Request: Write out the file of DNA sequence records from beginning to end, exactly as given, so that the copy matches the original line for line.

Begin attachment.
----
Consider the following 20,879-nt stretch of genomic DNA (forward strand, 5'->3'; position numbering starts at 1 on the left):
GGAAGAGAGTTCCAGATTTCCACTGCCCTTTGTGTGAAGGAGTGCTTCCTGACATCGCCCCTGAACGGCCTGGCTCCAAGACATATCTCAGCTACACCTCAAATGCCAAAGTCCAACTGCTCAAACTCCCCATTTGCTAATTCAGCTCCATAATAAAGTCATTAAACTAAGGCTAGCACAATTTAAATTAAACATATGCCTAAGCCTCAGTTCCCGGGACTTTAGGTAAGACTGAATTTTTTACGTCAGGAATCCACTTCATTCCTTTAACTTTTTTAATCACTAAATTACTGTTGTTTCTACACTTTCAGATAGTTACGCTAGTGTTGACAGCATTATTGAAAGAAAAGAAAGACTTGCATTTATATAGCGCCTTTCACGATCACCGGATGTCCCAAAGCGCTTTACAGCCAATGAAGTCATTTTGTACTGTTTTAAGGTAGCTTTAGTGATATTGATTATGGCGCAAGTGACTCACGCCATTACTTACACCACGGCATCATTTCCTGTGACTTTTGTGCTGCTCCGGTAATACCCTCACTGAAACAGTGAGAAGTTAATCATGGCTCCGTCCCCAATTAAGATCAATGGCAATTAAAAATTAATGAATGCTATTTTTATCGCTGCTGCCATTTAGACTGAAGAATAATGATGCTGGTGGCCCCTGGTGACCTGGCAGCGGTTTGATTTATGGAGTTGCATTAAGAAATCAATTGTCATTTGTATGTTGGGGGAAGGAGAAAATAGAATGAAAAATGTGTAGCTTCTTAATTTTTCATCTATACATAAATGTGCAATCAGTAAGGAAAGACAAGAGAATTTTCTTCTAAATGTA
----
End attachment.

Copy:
Consider the following 20,879-nt stretch of genomic DNA (forward strand, 5'->3'; position numbering starts at 1 on the left):
GGAAGAGAGTTCCAGATTTCCACTGCCCTTTGTGTGAAGGAGTGCTTCCTGACATCGCCCCTGAACGGCCTGGCTCCAAGACATATCTCAGCTACACCTCAAATGCCAAAGTCCAACTGCTCAAACTCCCCATTTGCTAATTCAGCTCCATAATAAAGTCATTAAACTAAGGCTAGCACAATTTAAATTAAACATATGCCTAAGCCTCAGTTCCCGGGACTTTAGGTAAGACTGAATTTTTTACGTCAGGAATCCACTTCATTCCTTTAACTTTTTTAATCACTAAATTACTGTTGTTTCTACACTTTCAGATAGTTACGCTAGTGTTGACAGCATTATTGAAAGAAAAGAAAGACTTGCATTTATATAGCGCCTTTCACGATCACCGGATGTCCCAAAGCGCTTTACAGCCAATGAAGTCATTTTGTACTGTTTTAAGGTAGCTTTAGTGATATTGATTATGGCGCAAGTGACTCACGCCATTACTTACACCACGGCATCATTTCCTGTGACTTTTGTGCTGCTCCGGTAATACCCTCACTGAAACAGTGAGAAGTTAATCATGGCTCCGTCCCCAATTAAGATCAATGGCAATTAAAAATTAATGAATGCTATTTTTATCGCTGCTGCCATTTAGACTGAAGAATAATGATGCTGGTGGCCCCTGGTGACCTGGCAGCGGTTTGATTTATGGAGTTGCATTAAGAAATCAATTGTCATTTGTATGTTGGGGGAAGGAGAAAATAGAATGAAAAATGTGTAGCTTCTTAATTTTTCATCTATACATAAATGTGCAATCAGTAAGGAAAGACAAGAGAATTTTCTTCTAAATGTA